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Connie Schultz, the Pulitzer Prize-Winning columnist and wife of Sen. Sherrod Brown, gets it. She gets the power of a city telling its own story so as to develop from its own DNA, not the DNA of another city’s so-called “success”. That is, Ms. Schultz gets Rust Belt Chic. Here she is in a recent Cleveland Magazine piece:

By the week’s end, all I could think about was the power of story and the need for more of us — “us” being everyone who lives and works in Northeast Ohio — to contribute to the greater narrative of Cleveland.

When is the last time you told someone why you live here? Have you ever?

I don’t mean to suggest that we should cast a greeting-card glow to life in this challenging region. But honestly, despite the rocky terrain, you and I are still here. There are reasons for that. There’s the narrative we should be sharing, one story at a time.

The book talk in Oberlin was a gathering of writers who’d contributed to Rust Belt Chic: The Cleveland Anthology. It is not a chirpy book, but it does have a happy back-story. It started when writer and editor Anne Trubek sent this message: “I’m pulling together, quick and dirty, an anthology about Rust Belt Chic — trying to get ahead of the curve on what is quickly a trending topic. I’d love to talk with you about getting involved in some way• .”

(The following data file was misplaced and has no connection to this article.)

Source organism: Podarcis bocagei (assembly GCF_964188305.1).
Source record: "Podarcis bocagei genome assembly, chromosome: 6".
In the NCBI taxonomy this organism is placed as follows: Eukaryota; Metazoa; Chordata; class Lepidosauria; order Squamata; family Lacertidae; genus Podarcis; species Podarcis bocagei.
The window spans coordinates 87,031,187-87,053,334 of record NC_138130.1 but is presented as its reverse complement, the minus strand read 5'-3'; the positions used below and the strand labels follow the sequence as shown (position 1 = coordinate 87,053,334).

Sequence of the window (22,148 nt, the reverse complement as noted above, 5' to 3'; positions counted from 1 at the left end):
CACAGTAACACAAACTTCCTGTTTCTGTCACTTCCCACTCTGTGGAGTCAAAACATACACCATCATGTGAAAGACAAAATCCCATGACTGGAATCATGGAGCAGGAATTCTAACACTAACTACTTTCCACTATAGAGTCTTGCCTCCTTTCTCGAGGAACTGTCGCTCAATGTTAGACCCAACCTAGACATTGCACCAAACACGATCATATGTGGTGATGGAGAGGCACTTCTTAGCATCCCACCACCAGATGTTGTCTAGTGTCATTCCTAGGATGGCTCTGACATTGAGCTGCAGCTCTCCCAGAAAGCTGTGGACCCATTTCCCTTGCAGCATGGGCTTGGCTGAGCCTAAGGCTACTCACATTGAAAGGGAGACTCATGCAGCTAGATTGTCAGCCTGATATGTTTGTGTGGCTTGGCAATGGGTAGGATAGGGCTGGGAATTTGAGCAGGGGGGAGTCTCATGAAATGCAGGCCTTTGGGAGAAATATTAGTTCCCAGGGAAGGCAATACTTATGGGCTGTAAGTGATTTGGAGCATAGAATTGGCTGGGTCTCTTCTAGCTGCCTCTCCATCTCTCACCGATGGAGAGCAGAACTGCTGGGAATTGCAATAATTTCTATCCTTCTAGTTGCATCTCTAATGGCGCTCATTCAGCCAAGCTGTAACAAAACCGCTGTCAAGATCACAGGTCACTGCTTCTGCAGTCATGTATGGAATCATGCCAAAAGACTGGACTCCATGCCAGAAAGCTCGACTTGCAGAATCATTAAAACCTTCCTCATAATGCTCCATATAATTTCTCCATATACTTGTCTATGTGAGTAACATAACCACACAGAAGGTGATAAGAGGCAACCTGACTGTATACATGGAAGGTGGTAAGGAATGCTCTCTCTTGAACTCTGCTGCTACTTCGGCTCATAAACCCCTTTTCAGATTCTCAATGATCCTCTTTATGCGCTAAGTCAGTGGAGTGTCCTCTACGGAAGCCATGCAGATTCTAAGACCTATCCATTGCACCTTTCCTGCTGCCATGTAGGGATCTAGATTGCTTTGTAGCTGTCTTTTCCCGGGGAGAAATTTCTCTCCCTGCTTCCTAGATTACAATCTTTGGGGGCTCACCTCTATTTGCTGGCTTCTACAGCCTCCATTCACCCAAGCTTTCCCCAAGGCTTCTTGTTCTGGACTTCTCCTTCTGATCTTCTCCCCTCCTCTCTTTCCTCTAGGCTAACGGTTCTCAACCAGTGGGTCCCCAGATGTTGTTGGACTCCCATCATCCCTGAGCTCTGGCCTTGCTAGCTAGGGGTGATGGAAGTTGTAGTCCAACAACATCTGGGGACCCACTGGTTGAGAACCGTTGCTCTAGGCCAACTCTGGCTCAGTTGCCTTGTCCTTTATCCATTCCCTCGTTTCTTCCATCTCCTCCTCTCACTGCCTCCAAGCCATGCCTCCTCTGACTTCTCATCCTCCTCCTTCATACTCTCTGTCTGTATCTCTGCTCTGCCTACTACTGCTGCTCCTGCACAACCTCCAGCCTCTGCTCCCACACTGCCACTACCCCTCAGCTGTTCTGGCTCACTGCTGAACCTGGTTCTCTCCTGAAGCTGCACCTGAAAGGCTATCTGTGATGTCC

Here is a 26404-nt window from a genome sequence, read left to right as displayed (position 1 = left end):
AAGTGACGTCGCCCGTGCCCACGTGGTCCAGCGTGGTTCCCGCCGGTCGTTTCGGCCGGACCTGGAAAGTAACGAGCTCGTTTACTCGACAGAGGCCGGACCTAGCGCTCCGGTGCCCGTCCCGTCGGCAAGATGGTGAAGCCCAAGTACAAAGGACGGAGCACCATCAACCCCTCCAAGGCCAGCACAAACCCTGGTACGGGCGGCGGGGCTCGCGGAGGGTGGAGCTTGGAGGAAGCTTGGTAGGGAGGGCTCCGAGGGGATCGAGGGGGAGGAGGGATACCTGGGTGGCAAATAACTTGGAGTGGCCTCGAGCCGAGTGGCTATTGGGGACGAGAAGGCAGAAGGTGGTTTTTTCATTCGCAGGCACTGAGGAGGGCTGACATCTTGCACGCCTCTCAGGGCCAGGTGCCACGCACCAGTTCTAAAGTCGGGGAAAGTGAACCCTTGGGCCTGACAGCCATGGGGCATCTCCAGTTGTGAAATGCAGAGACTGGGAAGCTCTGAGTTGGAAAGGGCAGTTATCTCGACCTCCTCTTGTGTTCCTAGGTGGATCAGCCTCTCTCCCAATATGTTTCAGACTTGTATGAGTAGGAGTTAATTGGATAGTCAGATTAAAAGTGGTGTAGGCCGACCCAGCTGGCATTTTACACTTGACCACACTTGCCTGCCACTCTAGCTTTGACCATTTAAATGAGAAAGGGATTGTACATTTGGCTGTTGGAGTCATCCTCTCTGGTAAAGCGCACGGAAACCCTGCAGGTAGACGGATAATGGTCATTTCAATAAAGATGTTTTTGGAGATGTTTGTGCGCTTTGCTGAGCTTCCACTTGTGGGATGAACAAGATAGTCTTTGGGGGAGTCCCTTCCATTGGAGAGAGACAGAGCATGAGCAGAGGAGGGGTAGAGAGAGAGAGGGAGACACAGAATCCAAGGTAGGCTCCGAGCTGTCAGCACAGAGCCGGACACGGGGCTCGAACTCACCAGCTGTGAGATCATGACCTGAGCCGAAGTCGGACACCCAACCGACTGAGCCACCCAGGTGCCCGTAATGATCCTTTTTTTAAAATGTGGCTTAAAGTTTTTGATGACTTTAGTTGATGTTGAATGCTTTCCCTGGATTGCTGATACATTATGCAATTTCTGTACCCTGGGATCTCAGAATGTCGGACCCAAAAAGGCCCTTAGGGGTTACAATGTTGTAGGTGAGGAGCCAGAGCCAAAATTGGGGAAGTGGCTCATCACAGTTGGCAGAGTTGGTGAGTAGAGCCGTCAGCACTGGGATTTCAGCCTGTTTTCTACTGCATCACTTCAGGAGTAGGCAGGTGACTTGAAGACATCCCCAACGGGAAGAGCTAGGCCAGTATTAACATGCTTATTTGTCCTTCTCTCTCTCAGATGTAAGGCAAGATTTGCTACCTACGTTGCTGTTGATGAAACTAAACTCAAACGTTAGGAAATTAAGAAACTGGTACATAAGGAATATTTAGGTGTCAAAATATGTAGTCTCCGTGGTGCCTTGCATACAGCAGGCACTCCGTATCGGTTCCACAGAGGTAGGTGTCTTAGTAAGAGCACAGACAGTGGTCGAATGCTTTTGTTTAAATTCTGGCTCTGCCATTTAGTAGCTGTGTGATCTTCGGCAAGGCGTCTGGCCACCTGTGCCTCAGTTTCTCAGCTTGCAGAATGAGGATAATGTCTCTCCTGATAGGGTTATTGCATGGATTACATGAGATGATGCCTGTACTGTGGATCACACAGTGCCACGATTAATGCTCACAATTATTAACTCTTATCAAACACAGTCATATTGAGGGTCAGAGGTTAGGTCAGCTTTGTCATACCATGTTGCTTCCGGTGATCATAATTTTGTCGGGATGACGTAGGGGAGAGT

She and co-editor Richey Piiparinen asked, and more than 30 writers, and several photographers, agreed to contribute. In record time. For free.

The book is a jumble of mixed emotions. We were not building a yellow brick road. In one of the darker pieces, titled “Not a Love Letter,” Jimi Izrael writes: “I love Cleveland — she holds everything that is dear to me. But I avoid her, if I can.” Still, Izrael had to write about her. He can’t quite let her go, and we’re better for it.

In its entirety, Rust Belt Chic is a love story, the moody kind, with accusations of betrayal and evidence of forgiveness. We show up for book talks, in various configurations, because there’s just so much to say about our Cleveland. No matter our grievances and heartbreak, none of us is willing to give up. If we’re still talking, the marriage counselors like to say, there’s hope for reconciliation.

Read the entirety of the piece here.

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